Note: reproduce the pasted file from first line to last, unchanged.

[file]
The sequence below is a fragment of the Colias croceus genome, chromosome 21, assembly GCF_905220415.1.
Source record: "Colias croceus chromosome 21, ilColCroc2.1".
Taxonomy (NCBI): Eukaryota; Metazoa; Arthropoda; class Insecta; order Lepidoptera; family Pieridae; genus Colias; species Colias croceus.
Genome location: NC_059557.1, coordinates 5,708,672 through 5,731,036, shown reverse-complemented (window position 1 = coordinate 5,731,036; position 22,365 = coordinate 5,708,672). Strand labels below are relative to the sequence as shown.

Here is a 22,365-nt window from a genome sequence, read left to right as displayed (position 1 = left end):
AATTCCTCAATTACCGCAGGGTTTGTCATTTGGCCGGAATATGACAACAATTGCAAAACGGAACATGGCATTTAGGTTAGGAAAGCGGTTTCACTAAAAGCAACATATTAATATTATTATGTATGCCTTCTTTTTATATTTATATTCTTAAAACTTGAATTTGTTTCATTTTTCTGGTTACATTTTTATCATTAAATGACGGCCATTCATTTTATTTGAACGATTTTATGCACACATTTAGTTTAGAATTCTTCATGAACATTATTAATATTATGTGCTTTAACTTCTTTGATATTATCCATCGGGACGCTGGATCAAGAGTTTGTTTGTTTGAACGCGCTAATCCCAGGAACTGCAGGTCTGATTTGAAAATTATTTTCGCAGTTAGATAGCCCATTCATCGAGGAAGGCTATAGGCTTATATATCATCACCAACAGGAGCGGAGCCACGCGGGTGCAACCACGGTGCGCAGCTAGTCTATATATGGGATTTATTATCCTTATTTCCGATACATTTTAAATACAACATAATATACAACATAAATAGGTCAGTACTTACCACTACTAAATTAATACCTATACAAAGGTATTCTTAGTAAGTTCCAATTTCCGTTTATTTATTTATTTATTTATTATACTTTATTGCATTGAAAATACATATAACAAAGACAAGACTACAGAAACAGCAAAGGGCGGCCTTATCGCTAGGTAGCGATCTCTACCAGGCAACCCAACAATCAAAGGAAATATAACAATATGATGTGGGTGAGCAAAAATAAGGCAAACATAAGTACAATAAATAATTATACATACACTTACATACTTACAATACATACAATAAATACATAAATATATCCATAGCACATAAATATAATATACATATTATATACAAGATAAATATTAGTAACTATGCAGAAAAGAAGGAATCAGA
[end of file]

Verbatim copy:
The sequence below is a fragment of the Colias croceus genome, chromosome 21, assembly GCF_905220415.1.
Source record: "Colias croceus chromosome 21, ilColCroc2.1".
Taxonomy (NCBI): Eukaryota; Metazoa; Arthropoda; class Insecta; order Lepidoptera; family Pieridae; genus Colias; species Colias croceus.
Genome location: NC_059557.1, coordinates 5,708,672 through 5,731,036, shown reverse-complemented (window position 1 = coordinate 5,731,036; position 22,365 = coordinate 5,708,672). Strand labels below are relative to the sequence as shown.

Here is a 22,365-nt window from a genome sequence, read left to right as displayed (position 1 = left end):
AATTCCTCAATTACCGCAGGGTTTGTCATTTGGCCGGAATATGACAACAATTGCAAAACGGAACATGGCATTTAGGTTAGGAAAGCGGTTTCACTAAAAGCAACATATTAATATTATTATGTATGCCTTCTTTTTATATTTATATTCTTAAAACTTGAATTTGTTTCATTTTTCTGGTTACATTTTTATCATTAAATGACGGCCATTCATTTTATTTGAACGATTTTATGCACACATTTAGTTTAGAATTCTTCATGAACATTATTAATATTATGTGCTTTAACTTCTTTGATATTATCCATCGGGACGCTGGATCAAGAGTTTGTTTGTTTGAACGCGCTAATCCCAGGAACTGCAGGTCTGATTTGAAAATTATTTTCGCAGTTAGATAGCCCATTCATCGAGGAAGGCTATAGGCTTATATATCATCACCAACAGGAGCGGAGCCACGCGGGTGCAACCACGGTGCGCAGCTAGTCTATATATGGGATTTATTATCCTTATTTCCGATACATTTTAAATACAACATAATATACAACATAAATAGGTCAGTACTTACCACTACTAAATTAATACCTATACAAAGGTATTCTTAGTAAGTTCCAATTTCCGTTTATTTATTTATTTATTTATTATACTTTATTGCATTGAAAATACATATAACAAAGACAAGACTACAGAAACAGCAAAGGGCGGCCTTATCGCTAGGTAGCGATCTCTACCAGGCAACCCAACAATCAAAGGAAATATAACAATATGATGTGGGTGAGCAAAAATAAGGCAAACATAAGTACAATAAATAATTATACATACACTTACATACTTACAATACATACAATAAATACATAAATATATCCATAGCACATAAATATAATATACATATTATATACAAGATAAATATTAGTAACTATGCAGAAAAGAAGGAATCAGA